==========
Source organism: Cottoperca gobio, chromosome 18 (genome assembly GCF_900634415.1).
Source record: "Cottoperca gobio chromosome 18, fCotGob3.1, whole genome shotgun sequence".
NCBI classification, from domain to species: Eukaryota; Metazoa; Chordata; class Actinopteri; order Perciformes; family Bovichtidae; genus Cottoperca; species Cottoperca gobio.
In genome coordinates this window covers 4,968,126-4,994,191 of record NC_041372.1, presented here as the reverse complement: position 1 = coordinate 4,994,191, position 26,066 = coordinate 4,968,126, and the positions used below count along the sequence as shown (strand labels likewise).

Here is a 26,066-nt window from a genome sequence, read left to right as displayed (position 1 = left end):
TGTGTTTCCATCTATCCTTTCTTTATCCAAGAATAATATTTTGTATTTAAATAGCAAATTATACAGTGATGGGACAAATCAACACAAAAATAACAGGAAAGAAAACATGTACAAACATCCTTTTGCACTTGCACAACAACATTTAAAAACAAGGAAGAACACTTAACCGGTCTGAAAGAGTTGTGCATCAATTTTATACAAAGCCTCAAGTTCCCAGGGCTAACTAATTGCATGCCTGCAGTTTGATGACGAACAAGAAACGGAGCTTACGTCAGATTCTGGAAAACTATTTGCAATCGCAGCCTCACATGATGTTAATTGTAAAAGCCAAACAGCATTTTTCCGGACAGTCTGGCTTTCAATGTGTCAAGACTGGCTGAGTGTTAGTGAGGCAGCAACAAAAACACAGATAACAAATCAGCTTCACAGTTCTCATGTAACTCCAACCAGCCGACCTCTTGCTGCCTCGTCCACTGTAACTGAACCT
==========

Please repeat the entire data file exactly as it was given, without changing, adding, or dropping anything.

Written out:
Source organism: Cottoperca gobio, chromosome 18 (genome assembly GCF_900634415.1).
Source record: "Cottoperca gobio chromosome 18, fCotGob3.1, whole genome shotgun sequence".
NCBI classification, from domain to species: Eukaryota; Metazoa; Chordata; class Actinopteri; order Perciformes; family Bovichtidae; genus Cottoperca; species Cottoperca gobio.
In genome coordinates this window covers 4,968,126-4,994,191 of record NC_041372.1, presented here as the reverse complement: position 1 = coordinate 4,994,191, position 26,066 = coordinate 4,968,126, and the positions used below count along the sequence as shown (strand labels likewise).

Here is a 26,066-nt window from a genome sequence, read left to right as displayed (position 1 = left end):
TGTGTTTCCATCTATCCTTTCTTTATCCAAGAATAATATTTTGTATTTAAATAGCAAATTATACAGTGATGGGACAAATCAACACAAAAATAACAGGAAAGAAAACATGTACAAACATCCTTTTGCACTTGCACAACAACATTTAAAAACAAGGAAGAACACTTAACCGGTCTGAAAGAGTTGTGCATCAATTTTATACAAAGCCTCAAGTTCCCAGGGCTAACTAATTGCATGCCTGCAGTTTGATGACGAACAAGAAACGGAGCTTACGTCAGATTCTGGAAAACTATTTGCAATCGCAGCCTCACATGATGTTAATTGTAAAAGCCAAACAGCATTTTTCCGGACAGTCTGGCTTTCAATGTGTCAAGACTGGCTGAGTGTTAGTGAGGCAGCAACAAAAACACAGATAACAAATCAGCTTCACAGTTCTCATGTAACTCCAACCAGCCGACCTCTTGCTGCCTCGTCCACTGTAACTGAACCT